Use this URL to cite or link to this record in EThOS: http://ethos.bl.uk/OrderDetails.do?uin=uk.bl.ethos.580287
Title: Utility of the precision cut lung slice model to investigate airway smooth muscle contraction
Author: Fox, Jane
Awarding Body: University of Nottingham
Current Institution: University of Nottingham
Date of Award: 2011
Availability of Full Text:
Access from EThOS:
Access from Institution:
Abstract:
Asthma is characterised by airway remodelling and an increase in airway resistance. A greater understanding of the mechanisms involved in airway inflammation and airway hyper-responsiveness (AHR) may highlight therapeutic opportunities for asthma. This study initially aimed to optimise the preparation of precision cut lung slices (PCLS) in mouse and pig to investigate the influence of calcium (Ca2+) homeostasis on airway smooth muscle (ASM) contraction as a prelude to human studies. The PCLS technique was then applied to a murine model of allergic airway disease to explore the inflammatory process and pathogenesis of airway hyper-reactivity in sensitised mice. Initial experiments using murine and porcine airways validated the PCLS model and demonstrated the significance of release and refilling of Ca2+ from internal stores to induce and maintain an airway contraction. Results also highlight interesting species differences in agonist sensitivity, with the porcine system sharing similar pharmacology to human airways. Using a murine model of allergic airway disease, agonist induced contractile responses in peripheral airways were measured in vitro using the PCLS technique. BALB/c mice underwent initial sensitisation by intraperitoneal administration of ovalbumin, receiving a 3 day challenge with aerosolised OVA l% (vlv), for varying periods of up to 3 weeks for acute, mid-chronic and chronic sensitisation protocols. To investigate the influence of the inflammatory environment, naive murine lung slices were incubated with selected inflammatory mediators. OVA sensitisation led to progressive structural remodelling and AHR to methacholine (MCh) challenge. However, this hyperresponsiveness was decreased 48 hours post lung removal. Of the inflammatory mediators selected for lung slice incubation, IL-33 significantly increased AHR to MCh. IL-33 is a proinflammatory cytokine with transcriptional repressor properties, playing a role in initiating the TH2 inflammatory response. In lung slices prepared from IL-33 receptor (ST2) KO mice IL-33 was unable to sensitise the contractile response. These data suggest the inflammatory environment promotes AHR and disassociates this airway sensitivity from structural remodelling. These data suggest a key role for IL-33 in mediating AHR in this murine model. Investigation of the mechanisms involved in airway hyper-reactivity revealed mRNA expression of IL-33 and the IL-33 receptor (ST2) in soluble and membrane bound forms were significantly increased in the mid-chronic and chronic ovalbumin sensitised murine lung tissue. Further quantitative analysis in human lung showed expression of IL-33 in epithelial and ASM cells. The human ST2 receptor (also known as IL-IRL-l) was expressed in mast cells. Together these results suggest IL-33 is a sensor of tissue damage; indirectly inducing AHR through further inflammatory cell activation to target ASM. This study demonstrates IL-33's role as an inflammatory marker of asthma and suggests a novel therapeutic intervention by targeting of the ST2 receptor.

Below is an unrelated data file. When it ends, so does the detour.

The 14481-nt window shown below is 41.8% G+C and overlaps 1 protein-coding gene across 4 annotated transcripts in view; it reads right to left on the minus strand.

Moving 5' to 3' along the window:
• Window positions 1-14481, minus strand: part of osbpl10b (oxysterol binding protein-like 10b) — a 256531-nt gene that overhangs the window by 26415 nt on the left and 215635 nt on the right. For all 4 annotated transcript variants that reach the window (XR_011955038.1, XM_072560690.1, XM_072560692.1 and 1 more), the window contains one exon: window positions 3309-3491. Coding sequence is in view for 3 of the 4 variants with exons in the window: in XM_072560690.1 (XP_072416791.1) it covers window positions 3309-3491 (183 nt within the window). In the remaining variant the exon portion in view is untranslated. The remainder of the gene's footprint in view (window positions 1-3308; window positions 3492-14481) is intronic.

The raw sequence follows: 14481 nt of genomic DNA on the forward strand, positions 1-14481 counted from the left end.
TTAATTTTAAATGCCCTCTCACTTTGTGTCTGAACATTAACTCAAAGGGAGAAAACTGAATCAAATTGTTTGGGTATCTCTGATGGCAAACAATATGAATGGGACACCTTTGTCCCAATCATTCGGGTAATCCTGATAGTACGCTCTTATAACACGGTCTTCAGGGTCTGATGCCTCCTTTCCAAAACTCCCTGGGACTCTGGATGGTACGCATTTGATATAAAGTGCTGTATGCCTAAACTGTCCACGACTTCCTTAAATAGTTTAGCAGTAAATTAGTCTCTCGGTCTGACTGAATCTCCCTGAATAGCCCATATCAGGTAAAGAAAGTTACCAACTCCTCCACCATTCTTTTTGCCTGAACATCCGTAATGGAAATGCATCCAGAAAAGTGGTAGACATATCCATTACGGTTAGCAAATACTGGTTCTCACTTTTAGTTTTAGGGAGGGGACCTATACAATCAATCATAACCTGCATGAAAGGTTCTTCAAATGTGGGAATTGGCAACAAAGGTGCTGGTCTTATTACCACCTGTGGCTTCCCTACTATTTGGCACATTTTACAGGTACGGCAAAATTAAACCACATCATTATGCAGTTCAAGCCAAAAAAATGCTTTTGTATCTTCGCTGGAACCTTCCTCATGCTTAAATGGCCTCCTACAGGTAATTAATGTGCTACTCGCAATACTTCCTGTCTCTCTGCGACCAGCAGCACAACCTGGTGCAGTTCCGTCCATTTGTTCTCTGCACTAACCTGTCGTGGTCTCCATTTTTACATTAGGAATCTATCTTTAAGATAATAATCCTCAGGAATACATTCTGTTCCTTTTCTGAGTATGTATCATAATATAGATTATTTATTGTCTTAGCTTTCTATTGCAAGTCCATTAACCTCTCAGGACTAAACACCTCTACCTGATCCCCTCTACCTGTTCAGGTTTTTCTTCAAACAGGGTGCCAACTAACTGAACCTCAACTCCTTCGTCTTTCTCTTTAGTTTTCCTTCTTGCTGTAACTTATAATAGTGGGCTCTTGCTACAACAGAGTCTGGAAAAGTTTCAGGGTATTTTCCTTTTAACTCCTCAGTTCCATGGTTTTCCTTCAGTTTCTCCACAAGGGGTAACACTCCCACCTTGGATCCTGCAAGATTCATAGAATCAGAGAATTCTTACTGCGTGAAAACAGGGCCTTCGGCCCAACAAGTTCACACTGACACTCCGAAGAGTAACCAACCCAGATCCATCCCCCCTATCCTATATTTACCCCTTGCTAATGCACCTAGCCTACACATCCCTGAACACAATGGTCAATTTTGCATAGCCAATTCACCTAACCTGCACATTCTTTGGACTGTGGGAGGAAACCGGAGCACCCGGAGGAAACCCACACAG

Supervisor: Not available Sponsor: Not available
Qualification Name: Thesis (Ph.D.) Qualification Level: Doctoral
EThOS ID: uk.bl.ethos.580287  DOI: Not available
Keywords: WF Respiratory system
Share: